Science

The Salt
1:19 pm
Fri September 27, 2013

Students Win Seed Money To Make Flour From Insects

MBA students from McGill University in Montreal are building a company to mass produce grasshoppers, seen here at a market in Oaxaca, Mexico.
William Neuheisel Flickr

Originally published on Fri September 27, 2013 3:55 pm

Mohammed Ashour has a big order to fill: By March 2014, he has to deliver 10 tons of grasshoppers to customers in Mexico.

He and four other MBA students at McGill University in Montreal have a plan to farm insects in poor countries and turn them into flour that can be used in everything from bread to corn tortillas. And on Monday, former President Bill Clinton handed them $1 million to make it happen.

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The Two-Way
12:45 pm
Fri September 27, 2013

Freighter Makes First-Of-Its-Kind Transit Of Northwest Passage

Originally published on Fri September 27, 2013 3:17 pm

A Danish shipping company announced Friday the first-ever voyage of a large commercial freighter through the Northwest Passage — a journey made possible by the disappearance of Arctic ice due to global warming.

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Music
11:46 am
Fri September 27, 2013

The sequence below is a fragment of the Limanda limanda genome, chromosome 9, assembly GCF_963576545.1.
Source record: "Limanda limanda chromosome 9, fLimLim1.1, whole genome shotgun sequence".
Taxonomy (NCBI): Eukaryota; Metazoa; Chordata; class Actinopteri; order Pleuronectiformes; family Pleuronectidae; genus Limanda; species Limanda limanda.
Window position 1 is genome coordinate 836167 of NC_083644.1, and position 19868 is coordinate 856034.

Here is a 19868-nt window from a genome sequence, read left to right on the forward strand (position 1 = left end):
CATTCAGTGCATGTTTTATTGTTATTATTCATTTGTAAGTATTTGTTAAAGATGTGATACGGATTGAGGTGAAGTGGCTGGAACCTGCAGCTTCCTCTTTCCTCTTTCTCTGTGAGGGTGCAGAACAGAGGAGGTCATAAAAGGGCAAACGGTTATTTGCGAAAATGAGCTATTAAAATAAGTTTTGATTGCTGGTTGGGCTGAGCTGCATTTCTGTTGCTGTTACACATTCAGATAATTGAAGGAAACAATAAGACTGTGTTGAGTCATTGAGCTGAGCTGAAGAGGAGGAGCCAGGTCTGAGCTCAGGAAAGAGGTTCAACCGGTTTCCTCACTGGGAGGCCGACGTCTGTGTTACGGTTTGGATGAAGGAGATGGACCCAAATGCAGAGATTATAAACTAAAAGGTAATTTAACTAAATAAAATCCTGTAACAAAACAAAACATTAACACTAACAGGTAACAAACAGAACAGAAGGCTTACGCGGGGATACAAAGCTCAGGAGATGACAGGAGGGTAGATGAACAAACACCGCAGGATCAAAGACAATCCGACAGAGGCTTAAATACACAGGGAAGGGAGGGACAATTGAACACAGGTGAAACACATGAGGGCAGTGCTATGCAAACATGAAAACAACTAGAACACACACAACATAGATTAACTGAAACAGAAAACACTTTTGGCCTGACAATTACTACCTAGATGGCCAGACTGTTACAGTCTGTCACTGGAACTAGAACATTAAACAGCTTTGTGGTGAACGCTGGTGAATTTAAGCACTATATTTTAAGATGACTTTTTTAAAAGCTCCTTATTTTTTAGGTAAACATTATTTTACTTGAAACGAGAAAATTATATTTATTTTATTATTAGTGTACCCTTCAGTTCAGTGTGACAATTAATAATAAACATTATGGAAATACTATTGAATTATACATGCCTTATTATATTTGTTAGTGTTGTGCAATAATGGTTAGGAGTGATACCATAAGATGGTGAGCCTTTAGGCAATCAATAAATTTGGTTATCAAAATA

Les Paul: Inventor and Innovator

Transcript

IRA FLATOW, HOST:

This is SCIENCE FRIDAY. I'm Ira Flatow, broadcasting today from Madison, Wisconsin, with a question for our audience, Wisconsinites, Wisconsinians(ph), whatever you prefer.

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Food
11:23 am
Fri September 27, 2013

Food Fermentation: The Science of Sausage and Cheese

Transcript

IRA FLATOW, HOST:

This is SCIENCE FRIDAY. I'm Ira Flatow. We're here at the Wisconsin Science Festival at the Institute for Discovery in Madison and talking about a trip to America's dairy land, of course. Inevitably you're going to talk about food and fermentation. In the form of Wisconsin, it's famous for fermentation, one of the oldest ways of preserving food. It's also a way to get really unique flavors.

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Research News
11:19 am
Fri September 27, 2013

World's Largest Neutrino Telescope Buried in Antarctic Ice

Transcript

IRA FLATOW, HOST:

This is SCIENCE FRIDAY, I'm Ira Flatow. We're broadcasting from the Wisconsin Institutes for Discovery in Madison, home this week of the Wisconsin Science Festival. Astronomers and astrophysicists have traditionally, for centuries, looked upwards to the sky to learn more about the universe. We've launched telescopes into space. We have sent probes beyond our solar system to study dark matter, colliding galaxies, how the planets formed.

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